We look at Keats’ Ode through the lens of the Tradition, and this is how we understand its greatness.

The person who does not find exquisite pleasure in reading Keats’ Ode certainly lacks those qualities that we look for not only in a poet, but in a human being; but this is not the same thing as reading the Ode through the lens of the Tradition, which we perform only in the aftermath of its beauty devouring us. The poets who attempt to reverse this process, by writing a Tradition-worthy poem before they experience the pleasure necessary to write a pleasurable poem, are barred from the glory which we find in Keats’ Ode.

The phrase “what maidens loth?” in the context of Keats’ Ode—the urn stands for the world in Keats’ poem, laid out before us, in mystery, in beautiful miniature (find another poem which replicates all existence as well)—contains a great deal: maidens pursued, maidens who resist this pursuit, the question, “what maidens?” as the misty yet clear world of the urn is gazed at, manifests greatness by saying a lot with a little.

The objective excellence belongs to the poem of the Tradition, but not to the poem—even though we feel what is objectively excellent as we experience the poem’s beauty.

Keats, feeling pure sentimental love (which the Moderns in their sophistication revile and ridicule and curse) dares to confront a great black hole of existence: maidens and the essence of maidenhood—which flashes at us quickly in the amoral, rolling-eye ecstasy of Keats’ ur-landscape, which offers sacrifice, rape, and love, and the stopping of a kiss (desire) which therefore preserves the lover’s beauty—the stoppage, ironically, driving the urn’s immortal journey through time; enabling the urn (and the poem!) to outlive us and our apparently more active life:—it is we who are stopped, while the poem/urn is that which, in an ironic reversal, moves, just as the delirious, metrical wonder that is Keats’ poem pitches forward with its music, and, in loving it, we move backward to read it again, our admiration turning the poem into an object of admiration that nonetheless constantly moves, imitating the ever-still, ever-moving universe, both beautiful/tragic in its stillness and beautiful/tragic in its moving. Did Keats consider all this before he wrote his poem? Obviously not; but surely the poet in him quickly fixed on the urn-idea for a poem; genius grasping and teasing out the many in an essential thing.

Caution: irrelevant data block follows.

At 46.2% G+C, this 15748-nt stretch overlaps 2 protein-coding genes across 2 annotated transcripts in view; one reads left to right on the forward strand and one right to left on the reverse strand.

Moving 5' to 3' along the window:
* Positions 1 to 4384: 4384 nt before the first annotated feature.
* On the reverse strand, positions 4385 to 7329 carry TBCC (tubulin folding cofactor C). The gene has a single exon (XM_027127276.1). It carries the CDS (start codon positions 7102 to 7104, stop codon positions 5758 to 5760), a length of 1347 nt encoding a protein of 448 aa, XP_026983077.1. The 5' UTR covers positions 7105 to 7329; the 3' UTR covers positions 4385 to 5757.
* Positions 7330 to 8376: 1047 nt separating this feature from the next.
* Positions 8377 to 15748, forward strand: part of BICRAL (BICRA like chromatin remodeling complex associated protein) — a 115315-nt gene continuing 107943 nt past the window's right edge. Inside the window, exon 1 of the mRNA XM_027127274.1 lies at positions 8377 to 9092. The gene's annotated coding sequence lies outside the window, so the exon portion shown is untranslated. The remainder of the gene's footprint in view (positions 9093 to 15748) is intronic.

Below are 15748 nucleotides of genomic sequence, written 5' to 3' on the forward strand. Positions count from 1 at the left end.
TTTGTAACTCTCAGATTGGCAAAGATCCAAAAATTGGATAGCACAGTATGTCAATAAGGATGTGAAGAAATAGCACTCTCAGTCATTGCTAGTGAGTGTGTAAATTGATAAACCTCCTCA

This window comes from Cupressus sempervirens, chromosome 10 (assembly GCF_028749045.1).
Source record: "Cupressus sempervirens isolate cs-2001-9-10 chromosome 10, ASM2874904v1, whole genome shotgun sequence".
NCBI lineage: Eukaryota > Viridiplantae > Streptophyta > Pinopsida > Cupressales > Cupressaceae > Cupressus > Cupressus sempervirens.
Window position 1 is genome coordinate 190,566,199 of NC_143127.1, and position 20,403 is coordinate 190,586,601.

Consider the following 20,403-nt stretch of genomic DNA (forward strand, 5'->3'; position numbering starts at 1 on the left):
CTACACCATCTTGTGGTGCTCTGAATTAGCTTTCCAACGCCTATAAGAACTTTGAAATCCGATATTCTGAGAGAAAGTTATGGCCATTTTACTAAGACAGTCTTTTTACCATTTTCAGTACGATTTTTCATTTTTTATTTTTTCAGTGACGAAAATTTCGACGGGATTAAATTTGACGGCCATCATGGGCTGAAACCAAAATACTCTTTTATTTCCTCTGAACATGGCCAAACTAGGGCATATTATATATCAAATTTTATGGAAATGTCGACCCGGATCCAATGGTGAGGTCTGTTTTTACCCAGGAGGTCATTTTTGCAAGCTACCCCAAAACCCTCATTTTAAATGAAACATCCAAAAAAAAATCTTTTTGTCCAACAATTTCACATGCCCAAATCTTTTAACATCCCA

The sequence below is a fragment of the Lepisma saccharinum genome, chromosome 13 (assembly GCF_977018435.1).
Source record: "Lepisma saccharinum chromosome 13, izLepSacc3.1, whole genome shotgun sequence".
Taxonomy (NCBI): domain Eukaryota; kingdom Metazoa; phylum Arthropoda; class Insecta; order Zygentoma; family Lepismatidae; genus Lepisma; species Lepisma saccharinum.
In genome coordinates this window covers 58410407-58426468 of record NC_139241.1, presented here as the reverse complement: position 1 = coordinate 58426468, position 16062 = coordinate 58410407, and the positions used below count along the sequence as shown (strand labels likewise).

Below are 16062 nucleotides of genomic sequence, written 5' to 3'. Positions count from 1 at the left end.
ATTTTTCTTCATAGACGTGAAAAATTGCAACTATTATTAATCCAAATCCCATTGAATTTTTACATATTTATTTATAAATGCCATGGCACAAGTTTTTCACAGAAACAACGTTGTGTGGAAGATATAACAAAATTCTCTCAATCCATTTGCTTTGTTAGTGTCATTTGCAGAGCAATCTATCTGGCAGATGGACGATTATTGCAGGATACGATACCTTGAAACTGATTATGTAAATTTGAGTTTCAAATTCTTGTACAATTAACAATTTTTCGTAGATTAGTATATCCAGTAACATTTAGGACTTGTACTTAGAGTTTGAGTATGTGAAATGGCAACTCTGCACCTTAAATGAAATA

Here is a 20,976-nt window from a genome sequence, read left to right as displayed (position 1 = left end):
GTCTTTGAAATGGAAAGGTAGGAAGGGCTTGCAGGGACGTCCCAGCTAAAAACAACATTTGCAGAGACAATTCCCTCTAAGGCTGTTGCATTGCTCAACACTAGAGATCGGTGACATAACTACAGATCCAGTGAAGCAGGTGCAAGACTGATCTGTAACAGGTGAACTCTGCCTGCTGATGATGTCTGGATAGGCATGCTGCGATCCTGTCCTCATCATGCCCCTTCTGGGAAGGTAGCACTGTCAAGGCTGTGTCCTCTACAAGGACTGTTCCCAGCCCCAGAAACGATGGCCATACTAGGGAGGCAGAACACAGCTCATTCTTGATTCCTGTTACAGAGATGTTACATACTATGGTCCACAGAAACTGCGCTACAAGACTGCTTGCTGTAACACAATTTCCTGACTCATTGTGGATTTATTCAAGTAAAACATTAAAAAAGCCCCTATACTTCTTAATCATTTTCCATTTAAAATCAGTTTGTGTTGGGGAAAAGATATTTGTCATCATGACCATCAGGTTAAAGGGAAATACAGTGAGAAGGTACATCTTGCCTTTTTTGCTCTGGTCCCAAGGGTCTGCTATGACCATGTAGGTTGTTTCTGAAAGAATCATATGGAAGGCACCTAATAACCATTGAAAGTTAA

The simpleton, who sits passively in front of a film while it unpacks its frozen pictures to describe its story, finds it impossible to conceive how a poem merely sitting on a page could produce more insight and pleasure than a movie (with popcorn). Poor simpleton! The simpleton belongs to the world, not to the world and God. If we cannot appreciate a Keats poem and the Tradition, we are just like that simpleton, who may indeed feel as much pleasure as us, and in that sense, be as worthy. We cannot judge a simpleton or a poem; we bring about judgment (as we are doing here) only as we think with the self-consciousness of the Tradition.

 

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22 Comments

  1. December 3, 2014 at 3:16 am

    Your discussion of poetry is very inspiring. After reading that most famous ode by Keats, I composed one I call Ode On A Television.

    • thomasbrady said,

      December 3, 2014 at 1:03 pm

      Thank you, Simon! You may copy it here. Ha! We don’t mind.

      • Mary Douglas said,

        December 3, 2014 at 2:51 pm

        Works closer in time are not necessarily closer (to us) in beauty and truth, who could not agree with this? (and yet many don’t) This is a beautiful essay that itself already stands outside of us in time (and did, as soon as it was written) as it deals with the immortality of Poetry and the seriousness of the poetic vocation a viewpoint lamentably lacking in the current (sham) discussions on poetry.

        Every time I reread Keat’s Ode I am as astonished by its snowy freshness as I was the first time I read it and how in the world is it possible for a poem to be this perfect I might wonder. And yet, it is.

        I had a consoling dream once when I was very worn down on unemployment and selling my books to survive as well as picking up garbage on the grounds of the apartment complex where I lived in order to make ends meet-and the dream was this.